I am having a hard time determining the motion of $X$ in the ODE $X''+\nabla f(X)=0$ with initial conditions arbitrary $X(0)$ and zero velocity, i.e. $X'(0) = 0$. $X$ is in $\mathbb{R}^{n}$, and $f$ must be strongly convex with Lipschitz gradient on $\mathbb{R}^{n}$. Specifically, I am curious if $X$ converges to a point as $t \rightarrow \infty$ if the speed of $X$ $(|\dot{X}|)$ strictly increases. I have tried some energy-function approach, but it's not helping at all. Is there a well-known theory or countercase that can tackle this problem?


1 Answer 1


Suppose that $n=1$ and $f(x)=(x+1)^2$. Then $f$ is strongly convex and $$X(t)=\cos(t\sqrt2)-1.$$

So, $X(t)$ does not converge as $t\to\infty$.

On the other hand, still for $n=1$, suppose that the speed $|X'|$ is strictly increasing.

Then either $X'>0$ or $X'<0$ on $(0,\infty)$. (Otherwise, the continuous function $X'$ will take the value $0$ at some point of $(0,\infty)$, which will contradict the conditions that $X'(0)=0$ and $|X'|$ is strictly increasing.)

So, the continuous function $X$ is either strictly increasing or strictly decreasing on $(0,\infty)$. So, the function $X\colon[0,\infty)\to X([0,\infty))$ has an inverse $X^{-1}$. Letting now $v:=X'\circ X^{-1}$, we have $X'(t)=v(X(t))$ for all $t\in[0,\infty)$, whence $X''(t)=v'(X(t))X'(t)=v'(X(t))v(X(t))$. Now the ODE can be rewritten as $v'(x)v(x)+f'(x)=0$ for $x$ in the interval $X([0,\infty))$, or as \begin{equation*} \dfrac d{dx}\,(v(x)^2)=-2f'(x), \end{equation*} which implies $v(x)^2=2(f(0)-f(x))$, because $v(0)=v(X(0))=X'(0)=0$. So, \begin{equation*} X'(t)^2=v(X(t))^2=2(f(0)-f(X(t))) \tag{1} \end{equation*} for $t\in[0,\infty)$.

Since $f$ is strongly convex, we have $f(x)\to\infty$ as $|x|\to\infty$. Noting that the left-hand side of (1) is $\ge0$, we conclude that the function $X$ must be bounded. Since $|X'|$ is strictly increasing, and either $X'>0$ or $X'<0$ on $(0,\infty)$, it follows that $X'$ is either increasing or decreasing (from $X'(0)=0$), and hence $X$ is either (i) convex and increasing or (ii) concave and decreasing, on $(0,\infty)$. So, the bounded function function $X$ must be constant. In view of the condition $X(0)=0$, we conclude that $X=0$ identically.

Thus, any solution $X$ of the ODE with strictly increasing speed must be the constant $0$. On the other hand, if the constant $0$ is indeed a solution of the ODE, then we must have $\nabla f(0)=f'(0)=0$.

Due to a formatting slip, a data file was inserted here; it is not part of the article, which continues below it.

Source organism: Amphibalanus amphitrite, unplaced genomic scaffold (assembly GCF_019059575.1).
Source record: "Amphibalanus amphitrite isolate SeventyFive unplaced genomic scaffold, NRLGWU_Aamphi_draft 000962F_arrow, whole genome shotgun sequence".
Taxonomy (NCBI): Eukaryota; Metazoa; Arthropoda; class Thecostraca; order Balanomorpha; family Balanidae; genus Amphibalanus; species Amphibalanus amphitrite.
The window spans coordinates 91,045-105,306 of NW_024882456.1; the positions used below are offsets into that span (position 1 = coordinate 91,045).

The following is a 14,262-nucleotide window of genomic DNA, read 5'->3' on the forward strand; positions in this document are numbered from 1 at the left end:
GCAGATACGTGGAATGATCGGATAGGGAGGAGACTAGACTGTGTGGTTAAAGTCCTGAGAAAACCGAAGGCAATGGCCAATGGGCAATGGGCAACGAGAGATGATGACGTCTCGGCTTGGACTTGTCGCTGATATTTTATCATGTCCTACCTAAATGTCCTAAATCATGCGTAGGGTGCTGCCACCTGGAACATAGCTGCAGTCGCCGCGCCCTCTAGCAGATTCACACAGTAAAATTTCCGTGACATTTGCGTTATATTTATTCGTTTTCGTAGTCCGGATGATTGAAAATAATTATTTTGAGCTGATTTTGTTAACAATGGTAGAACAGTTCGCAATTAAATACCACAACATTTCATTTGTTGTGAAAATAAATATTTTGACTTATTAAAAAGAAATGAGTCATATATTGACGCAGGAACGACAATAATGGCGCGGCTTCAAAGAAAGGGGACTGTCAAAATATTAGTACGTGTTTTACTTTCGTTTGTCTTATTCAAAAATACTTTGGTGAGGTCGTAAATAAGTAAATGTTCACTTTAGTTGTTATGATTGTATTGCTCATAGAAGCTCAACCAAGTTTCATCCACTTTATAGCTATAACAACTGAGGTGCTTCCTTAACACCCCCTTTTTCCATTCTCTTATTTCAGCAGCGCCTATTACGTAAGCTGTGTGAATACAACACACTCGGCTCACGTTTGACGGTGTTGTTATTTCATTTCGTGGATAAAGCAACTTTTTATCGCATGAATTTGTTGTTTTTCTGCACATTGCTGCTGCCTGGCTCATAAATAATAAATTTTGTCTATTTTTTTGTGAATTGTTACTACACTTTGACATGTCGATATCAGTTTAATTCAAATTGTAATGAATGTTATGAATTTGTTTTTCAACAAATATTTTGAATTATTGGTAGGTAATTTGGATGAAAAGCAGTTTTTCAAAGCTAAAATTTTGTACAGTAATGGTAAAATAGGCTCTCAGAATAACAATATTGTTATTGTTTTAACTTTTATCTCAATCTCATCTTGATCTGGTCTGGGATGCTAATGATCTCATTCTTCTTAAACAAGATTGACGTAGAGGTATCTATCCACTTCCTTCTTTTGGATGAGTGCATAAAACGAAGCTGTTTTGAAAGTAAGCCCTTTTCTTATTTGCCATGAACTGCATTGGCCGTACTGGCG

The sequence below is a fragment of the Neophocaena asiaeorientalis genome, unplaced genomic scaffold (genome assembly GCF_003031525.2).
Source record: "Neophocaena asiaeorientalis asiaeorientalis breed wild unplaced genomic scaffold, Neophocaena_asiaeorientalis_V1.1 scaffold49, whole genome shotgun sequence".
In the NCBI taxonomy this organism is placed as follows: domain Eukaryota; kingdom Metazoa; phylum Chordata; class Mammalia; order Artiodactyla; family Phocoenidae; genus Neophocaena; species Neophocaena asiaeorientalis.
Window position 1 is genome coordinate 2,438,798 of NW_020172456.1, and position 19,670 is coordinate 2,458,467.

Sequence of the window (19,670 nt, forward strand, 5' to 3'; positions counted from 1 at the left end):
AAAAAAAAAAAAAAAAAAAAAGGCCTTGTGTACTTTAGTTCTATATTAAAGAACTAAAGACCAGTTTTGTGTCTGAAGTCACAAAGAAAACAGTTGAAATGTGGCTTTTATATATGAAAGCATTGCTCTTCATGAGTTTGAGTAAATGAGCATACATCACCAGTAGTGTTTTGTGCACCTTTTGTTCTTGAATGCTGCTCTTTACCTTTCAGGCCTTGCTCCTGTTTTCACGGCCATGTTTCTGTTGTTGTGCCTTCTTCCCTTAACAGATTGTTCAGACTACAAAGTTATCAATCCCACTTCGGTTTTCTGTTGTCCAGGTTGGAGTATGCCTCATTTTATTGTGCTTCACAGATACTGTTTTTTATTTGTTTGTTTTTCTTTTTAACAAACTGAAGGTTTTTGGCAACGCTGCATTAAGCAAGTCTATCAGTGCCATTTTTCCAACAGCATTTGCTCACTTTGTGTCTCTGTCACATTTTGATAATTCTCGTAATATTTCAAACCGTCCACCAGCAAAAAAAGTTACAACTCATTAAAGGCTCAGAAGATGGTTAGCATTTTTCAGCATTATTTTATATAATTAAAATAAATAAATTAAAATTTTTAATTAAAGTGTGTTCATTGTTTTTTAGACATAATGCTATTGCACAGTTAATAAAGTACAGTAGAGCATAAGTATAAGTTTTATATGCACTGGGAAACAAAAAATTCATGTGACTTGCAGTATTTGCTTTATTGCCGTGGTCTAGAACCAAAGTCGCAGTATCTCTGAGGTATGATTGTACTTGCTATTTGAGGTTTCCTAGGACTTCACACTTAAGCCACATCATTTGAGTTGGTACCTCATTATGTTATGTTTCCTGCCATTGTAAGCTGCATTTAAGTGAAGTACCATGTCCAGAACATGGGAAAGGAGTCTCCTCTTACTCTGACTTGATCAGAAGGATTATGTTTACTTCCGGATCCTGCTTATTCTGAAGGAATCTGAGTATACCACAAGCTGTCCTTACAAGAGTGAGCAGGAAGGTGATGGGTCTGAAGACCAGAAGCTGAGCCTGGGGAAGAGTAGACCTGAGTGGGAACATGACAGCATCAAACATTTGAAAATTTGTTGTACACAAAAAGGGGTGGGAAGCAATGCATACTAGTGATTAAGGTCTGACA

Now, for any dimension $n$, if $\nabla f(0)=0$, then the constant $0$ is the only solution of the ODE.

  • $\begingroup$ I was just going to write a similar counterexample. Then I noticed that technically the answer might be yes, since I don't think that any example exists in which the velocity is monotonically increasing. $\endgroup$
    – mlk
    Commented Jan 17, 2022 at 15:54
  • $\begingroup$ @mlk : Right, that would be hard, if at all possible, to do. However, the velocity is a vector (if $n\ge2$). So, how would you then interpret the condition that the velocity is increasing? $\endgroup$ Commented Jan 17, 2022 at 15:58
  • $\begingroup$ I simply assumed that velocity meant the same thing as speed in the question, because I also could find no other interpretation. And the people who always make a strict distinction between the two are usually physicists or engineers and those would never miss the harmonic oscillator as the very first example of such an ODE. $\endgroup$
    – mlk
    Commented Jan 17, 2022 at 16:06
  • $\begingroup$ I actually meant 'speed' while using the term velocity, and have edited the question. Sorry for the abuse in terms. $\endgroup$
    – MMH..
    Commented Jan 17, 2022 at 16:20
  • $\begingroup$ @MMH.. : It is now shown that, at least for $n=1$, the only solution to the ODE with nondecreasing speed is the constant $0$. This suggests that (i) the same holds for any $n$ and (ii) the increasing-speed requirement is not natural. $\endgroup$ Commented Jan 17, 2022 at 16:45

Your Answer

By clicking “Post Your Answer”, you agree to our terms of service and acknowledge you have read our privacy policy.

Not the answer you're looking for? Browse other questions tagged or ask your own question.